Written byPatrick Howell O'Neill
Three of the United States’ largest military contractors each won multimillion-dollar projects in the last month to boost American offensive power in the cyber domain.
Raytheon, Northrop Grunman and Booz Allen Hamilton have all seen their stock prices rise 10 to 20 percent since the November 2016 U.S. election. Investors sprinted to military contractors based on Trump’s promises for higher spending on — among other warfighting capabilities — the cyber domain. Many of the world’s biggest weapons manufacturers are expanding aggressively into offensive and defensive cybersecurity in search of the same level of profitability found in building conventional weapons systems.
Raytheon will build the Air Force’s newest Cyber Command and Control Mission System (C3MS) operating location — at San Antonio’s Lackland Air Force Base — after winning an $8.5 million contract this week. Lackland is home to the 24th Air Force, the organization tasked with operating and defending the Air Force’s networks. It’s currently commanded by Maj. Gen. Christopher Weggeman.
The C3MS system is designed, by the military’s description, to extend the U.S. Air Force’s “global reach, power and vigilance” into the cyber domain by providing permanent operational support to combatant commanders around the world. In addition to securing Air Force networks and information processing systems, C3MS includes offensive cyberspace operations, expansive real-world and cyber domain surveillance capabilities and close coordination with other key cyber domain commands including the United States Cyber Command.
C3MS has been described as the system watching all the other systems. It sits atop, commands and controls the Air Force Cyberspace Defense weapons system, the Cyber Security and Control System program, Air Force Intranet Control (which just awarded a $14.7 million contract to the firm Cyber Defense Information Assurance for defensive capabilities), Cyberspace Defense Analysis and the Cyberspace Vulnerability Assessment/Hunter Weapon System. The project is expected to be complete by April 28, 2018.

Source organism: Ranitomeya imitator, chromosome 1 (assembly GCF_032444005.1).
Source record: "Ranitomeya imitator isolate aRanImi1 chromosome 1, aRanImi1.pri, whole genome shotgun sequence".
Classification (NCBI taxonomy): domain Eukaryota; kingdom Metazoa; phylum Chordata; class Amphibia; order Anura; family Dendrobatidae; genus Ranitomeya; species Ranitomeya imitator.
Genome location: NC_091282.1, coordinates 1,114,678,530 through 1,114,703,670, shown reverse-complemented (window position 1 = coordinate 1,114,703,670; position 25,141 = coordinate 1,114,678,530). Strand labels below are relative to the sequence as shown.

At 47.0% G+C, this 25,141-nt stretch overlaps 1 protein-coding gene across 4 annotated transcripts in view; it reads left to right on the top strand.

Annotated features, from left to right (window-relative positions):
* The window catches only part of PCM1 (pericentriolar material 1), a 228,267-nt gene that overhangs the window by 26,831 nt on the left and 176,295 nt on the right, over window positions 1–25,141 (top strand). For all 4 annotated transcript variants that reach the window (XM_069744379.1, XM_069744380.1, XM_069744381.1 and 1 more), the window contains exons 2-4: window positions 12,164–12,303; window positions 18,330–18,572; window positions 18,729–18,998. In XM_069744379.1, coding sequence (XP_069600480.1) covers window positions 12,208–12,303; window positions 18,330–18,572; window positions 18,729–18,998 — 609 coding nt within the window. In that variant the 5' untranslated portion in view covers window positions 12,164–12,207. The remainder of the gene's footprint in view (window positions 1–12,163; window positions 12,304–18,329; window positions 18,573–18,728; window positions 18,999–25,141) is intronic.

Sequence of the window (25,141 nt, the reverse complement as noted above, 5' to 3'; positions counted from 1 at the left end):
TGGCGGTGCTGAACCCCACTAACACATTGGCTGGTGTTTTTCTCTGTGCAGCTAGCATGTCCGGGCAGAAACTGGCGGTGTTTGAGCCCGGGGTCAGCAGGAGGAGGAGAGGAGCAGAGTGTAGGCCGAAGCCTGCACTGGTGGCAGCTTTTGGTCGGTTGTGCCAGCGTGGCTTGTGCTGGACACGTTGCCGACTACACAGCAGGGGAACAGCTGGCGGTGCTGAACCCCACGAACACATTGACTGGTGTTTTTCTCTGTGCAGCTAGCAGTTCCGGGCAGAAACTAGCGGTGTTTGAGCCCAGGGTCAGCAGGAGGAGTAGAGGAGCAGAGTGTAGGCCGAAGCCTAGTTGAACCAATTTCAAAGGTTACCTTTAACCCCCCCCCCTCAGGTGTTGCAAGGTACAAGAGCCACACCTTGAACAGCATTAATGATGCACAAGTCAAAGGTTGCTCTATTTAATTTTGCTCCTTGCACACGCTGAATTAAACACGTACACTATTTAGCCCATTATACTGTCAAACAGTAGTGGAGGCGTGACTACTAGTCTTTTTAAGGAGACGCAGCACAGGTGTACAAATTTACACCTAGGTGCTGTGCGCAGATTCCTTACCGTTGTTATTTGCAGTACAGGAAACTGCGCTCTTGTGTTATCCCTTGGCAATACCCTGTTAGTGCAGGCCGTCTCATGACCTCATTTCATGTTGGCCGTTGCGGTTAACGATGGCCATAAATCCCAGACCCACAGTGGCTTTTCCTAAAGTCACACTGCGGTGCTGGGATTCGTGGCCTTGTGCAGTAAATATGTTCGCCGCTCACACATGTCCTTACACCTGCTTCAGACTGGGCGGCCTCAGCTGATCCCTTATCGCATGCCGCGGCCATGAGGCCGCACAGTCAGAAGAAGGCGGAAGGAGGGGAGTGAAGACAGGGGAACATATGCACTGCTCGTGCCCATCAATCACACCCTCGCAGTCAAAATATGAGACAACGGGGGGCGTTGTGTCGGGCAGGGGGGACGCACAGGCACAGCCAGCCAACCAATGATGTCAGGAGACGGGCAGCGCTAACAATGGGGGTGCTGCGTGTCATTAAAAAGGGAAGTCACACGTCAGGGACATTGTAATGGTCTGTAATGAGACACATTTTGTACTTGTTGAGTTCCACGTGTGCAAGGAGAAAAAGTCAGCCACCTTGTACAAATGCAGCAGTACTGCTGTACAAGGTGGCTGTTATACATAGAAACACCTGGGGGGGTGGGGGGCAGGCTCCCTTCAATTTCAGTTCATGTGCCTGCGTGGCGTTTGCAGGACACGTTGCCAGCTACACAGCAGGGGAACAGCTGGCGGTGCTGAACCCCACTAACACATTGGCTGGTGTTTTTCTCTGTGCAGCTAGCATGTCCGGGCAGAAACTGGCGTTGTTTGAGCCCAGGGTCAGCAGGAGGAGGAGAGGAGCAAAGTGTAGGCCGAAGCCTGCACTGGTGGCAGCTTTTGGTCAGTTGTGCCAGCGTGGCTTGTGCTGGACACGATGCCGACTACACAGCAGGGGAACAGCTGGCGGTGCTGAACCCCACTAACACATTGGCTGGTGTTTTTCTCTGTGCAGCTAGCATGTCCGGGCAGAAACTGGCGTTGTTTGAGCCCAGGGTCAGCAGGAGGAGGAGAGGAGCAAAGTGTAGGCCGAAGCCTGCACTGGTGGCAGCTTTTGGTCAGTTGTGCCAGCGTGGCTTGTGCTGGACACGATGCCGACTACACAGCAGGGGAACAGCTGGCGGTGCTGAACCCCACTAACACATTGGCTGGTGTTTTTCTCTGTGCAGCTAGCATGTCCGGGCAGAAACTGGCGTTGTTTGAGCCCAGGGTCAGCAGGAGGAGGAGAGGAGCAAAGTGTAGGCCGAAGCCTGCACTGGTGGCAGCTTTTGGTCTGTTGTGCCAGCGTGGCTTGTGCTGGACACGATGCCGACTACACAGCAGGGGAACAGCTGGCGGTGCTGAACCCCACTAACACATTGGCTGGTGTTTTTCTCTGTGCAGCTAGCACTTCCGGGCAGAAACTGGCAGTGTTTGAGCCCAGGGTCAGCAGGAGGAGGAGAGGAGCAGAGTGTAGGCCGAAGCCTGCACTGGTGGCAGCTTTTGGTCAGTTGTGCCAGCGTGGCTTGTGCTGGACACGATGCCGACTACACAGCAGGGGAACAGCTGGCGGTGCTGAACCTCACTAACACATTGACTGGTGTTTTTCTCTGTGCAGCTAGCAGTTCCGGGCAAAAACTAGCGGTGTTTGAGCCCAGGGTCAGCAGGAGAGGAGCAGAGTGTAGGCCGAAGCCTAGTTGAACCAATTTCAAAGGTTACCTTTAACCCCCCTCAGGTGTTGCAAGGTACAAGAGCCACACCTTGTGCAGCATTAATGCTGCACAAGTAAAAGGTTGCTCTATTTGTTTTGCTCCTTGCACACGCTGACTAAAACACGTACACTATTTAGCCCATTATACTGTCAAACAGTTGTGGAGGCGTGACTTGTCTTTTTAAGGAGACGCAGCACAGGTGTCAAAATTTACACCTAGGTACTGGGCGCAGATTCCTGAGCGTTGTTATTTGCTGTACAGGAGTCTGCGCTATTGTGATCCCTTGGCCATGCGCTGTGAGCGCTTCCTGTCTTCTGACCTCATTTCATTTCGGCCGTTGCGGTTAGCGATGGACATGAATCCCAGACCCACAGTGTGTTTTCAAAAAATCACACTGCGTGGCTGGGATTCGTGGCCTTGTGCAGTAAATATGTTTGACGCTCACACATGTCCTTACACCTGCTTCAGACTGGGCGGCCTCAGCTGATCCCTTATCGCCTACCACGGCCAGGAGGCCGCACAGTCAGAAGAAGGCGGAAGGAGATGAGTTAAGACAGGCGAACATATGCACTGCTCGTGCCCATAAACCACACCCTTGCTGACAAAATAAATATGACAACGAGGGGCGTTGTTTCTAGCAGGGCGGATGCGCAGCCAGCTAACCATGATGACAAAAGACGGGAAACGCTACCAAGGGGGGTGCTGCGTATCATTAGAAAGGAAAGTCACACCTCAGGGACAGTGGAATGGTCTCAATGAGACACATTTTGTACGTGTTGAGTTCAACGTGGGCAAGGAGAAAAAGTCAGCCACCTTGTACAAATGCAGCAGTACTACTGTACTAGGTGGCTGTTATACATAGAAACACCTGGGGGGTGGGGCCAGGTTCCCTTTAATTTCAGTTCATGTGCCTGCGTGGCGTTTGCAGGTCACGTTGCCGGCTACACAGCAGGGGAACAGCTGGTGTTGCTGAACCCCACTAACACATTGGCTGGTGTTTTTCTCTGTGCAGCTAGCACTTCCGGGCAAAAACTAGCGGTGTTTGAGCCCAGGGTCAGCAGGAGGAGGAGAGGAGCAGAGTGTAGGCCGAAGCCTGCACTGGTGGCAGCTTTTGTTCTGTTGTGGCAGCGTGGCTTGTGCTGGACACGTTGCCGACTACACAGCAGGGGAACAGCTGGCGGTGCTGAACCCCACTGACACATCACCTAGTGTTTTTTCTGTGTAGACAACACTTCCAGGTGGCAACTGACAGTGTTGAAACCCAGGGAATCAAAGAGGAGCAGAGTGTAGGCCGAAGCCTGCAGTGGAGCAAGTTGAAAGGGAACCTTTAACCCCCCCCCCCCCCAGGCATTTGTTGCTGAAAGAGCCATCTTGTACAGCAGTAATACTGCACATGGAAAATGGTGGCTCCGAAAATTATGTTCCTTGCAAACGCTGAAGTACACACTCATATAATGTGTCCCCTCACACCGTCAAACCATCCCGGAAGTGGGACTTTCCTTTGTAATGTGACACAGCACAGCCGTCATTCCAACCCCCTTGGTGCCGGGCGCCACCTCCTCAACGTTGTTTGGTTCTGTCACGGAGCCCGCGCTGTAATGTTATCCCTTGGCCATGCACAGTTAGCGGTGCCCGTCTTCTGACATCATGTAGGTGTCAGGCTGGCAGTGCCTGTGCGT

Northrop Grumman won a $9.4 million contract earlier this month from the Air Force to further develop the Cyber Mission Platform (CMP) in San Antonio. The CMP is the hardware and software host for the Air Force’s offensive cyber operations. Much about the project is classified. The CMP develops offensive hacking capabilities and facilitates ongoing upgrades and modifications to the classified Network Attack System, also located in San Antonio.
Booz Allen Hamilton won a $10 million contract in mid-March for research on building high-power electromagnetics into the Air Force’s cyberwarfare and electronic warfare applications.